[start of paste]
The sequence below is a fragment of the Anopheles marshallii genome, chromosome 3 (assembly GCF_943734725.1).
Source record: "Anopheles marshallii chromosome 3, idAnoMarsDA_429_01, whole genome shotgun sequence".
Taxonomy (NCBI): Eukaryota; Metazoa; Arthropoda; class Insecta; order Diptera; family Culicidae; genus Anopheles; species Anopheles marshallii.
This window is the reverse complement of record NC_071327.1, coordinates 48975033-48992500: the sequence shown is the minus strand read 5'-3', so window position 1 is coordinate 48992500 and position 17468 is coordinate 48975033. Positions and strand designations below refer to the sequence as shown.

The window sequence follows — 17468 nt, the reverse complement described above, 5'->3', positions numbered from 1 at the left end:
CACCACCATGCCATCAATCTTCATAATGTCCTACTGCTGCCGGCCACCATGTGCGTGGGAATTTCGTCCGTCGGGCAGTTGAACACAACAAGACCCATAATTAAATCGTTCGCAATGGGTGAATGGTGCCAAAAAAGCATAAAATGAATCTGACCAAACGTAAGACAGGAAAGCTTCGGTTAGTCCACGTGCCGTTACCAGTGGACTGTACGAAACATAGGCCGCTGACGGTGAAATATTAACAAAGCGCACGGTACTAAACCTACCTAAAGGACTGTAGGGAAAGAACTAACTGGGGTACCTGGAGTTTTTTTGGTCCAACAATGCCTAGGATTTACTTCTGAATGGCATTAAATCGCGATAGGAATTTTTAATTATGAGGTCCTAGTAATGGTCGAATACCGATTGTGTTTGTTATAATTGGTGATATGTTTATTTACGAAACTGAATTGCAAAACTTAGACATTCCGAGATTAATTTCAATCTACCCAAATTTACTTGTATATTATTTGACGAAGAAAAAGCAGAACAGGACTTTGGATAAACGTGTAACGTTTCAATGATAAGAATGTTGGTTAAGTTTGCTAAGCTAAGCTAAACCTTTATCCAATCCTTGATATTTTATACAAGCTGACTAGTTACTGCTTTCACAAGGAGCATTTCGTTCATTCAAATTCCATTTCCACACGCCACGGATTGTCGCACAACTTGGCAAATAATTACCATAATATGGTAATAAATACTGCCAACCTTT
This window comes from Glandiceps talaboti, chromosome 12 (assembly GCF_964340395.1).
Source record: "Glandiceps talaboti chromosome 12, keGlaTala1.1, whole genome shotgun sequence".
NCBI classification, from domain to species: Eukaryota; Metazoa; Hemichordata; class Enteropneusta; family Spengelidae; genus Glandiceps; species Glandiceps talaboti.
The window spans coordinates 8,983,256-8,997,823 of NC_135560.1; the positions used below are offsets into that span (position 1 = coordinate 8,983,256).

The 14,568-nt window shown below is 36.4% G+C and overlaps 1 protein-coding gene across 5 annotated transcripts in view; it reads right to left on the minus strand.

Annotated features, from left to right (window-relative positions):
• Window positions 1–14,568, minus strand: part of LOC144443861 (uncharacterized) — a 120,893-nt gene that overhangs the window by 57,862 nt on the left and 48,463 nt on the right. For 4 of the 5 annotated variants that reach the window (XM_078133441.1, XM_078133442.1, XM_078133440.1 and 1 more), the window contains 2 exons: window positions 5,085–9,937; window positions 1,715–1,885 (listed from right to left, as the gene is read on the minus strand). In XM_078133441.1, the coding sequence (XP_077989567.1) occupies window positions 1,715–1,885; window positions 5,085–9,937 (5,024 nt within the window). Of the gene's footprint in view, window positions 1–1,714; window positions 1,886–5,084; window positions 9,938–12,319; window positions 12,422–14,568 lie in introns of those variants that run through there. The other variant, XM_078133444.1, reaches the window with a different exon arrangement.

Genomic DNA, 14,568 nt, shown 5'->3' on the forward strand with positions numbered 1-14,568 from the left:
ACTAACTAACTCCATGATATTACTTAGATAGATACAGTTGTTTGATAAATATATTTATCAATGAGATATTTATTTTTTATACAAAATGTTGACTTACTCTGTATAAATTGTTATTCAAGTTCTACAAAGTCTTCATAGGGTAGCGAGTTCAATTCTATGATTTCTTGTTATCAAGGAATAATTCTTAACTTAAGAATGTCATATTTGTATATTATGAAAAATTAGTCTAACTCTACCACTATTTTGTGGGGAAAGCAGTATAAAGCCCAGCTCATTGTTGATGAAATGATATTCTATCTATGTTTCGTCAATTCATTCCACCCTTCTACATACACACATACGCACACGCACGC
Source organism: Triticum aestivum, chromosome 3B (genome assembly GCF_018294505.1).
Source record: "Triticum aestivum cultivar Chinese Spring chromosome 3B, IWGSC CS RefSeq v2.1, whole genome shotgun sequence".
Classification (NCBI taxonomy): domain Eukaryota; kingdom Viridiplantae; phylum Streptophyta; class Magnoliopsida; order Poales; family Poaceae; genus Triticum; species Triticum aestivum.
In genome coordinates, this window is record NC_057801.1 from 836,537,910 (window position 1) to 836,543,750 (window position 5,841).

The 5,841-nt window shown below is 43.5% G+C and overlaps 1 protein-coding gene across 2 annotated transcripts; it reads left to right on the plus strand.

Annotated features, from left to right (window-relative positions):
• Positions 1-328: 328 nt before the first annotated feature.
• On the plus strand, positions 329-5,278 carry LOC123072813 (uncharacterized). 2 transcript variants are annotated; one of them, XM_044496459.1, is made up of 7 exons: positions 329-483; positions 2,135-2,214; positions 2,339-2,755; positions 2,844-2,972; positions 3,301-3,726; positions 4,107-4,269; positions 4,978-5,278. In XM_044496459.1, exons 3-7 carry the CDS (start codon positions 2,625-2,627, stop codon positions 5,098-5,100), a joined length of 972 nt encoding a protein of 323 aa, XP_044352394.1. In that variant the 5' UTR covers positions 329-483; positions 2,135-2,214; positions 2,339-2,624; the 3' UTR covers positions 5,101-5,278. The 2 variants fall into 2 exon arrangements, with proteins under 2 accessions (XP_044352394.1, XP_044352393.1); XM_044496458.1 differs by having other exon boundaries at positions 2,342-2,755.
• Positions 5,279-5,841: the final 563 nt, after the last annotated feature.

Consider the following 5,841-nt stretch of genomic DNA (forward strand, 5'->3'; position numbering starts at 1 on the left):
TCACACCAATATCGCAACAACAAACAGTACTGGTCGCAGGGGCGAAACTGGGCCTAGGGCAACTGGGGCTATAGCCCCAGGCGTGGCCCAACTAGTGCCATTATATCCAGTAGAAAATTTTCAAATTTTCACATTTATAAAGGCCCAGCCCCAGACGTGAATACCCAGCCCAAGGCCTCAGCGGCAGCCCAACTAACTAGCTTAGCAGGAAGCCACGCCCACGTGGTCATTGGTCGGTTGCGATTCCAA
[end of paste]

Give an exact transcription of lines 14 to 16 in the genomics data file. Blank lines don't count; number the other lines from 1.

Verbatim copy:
Genomic DNA, 14,568 nt, shown 5'->3' on the forward strand with positions numbered 1-14,568 from the left:
ACTAACTAACTCCATGATATTACTTAGATAGATACAGTTGTTTGATAAATATATTTATCAATGAGATATTTATTTTTTATACAAAATGTTGACTTACTCTGTATAAATTGTTATTCAAGTTCTACAAAGTCTTCATAGGGTAGCGAGTTCAATTCTATGATTTCTTGTTATCAAGGAATAATTCTTAACTTAAGAATGTCATATTTGTATATTATGAAAAATTAGTCTAACTCTACCACTATTTTGTGGGGAAAGCAGTATAAAGCCCAGCTCATTGTTGATGAAATGATATTCTATCTATGTTTCGTCAATTCATTCCACCCTTCTACATACACACATACGCACACGCACGC
Source organism: Triticum aestivum, chromosome 3B (genome assembly GCF_018294505.1).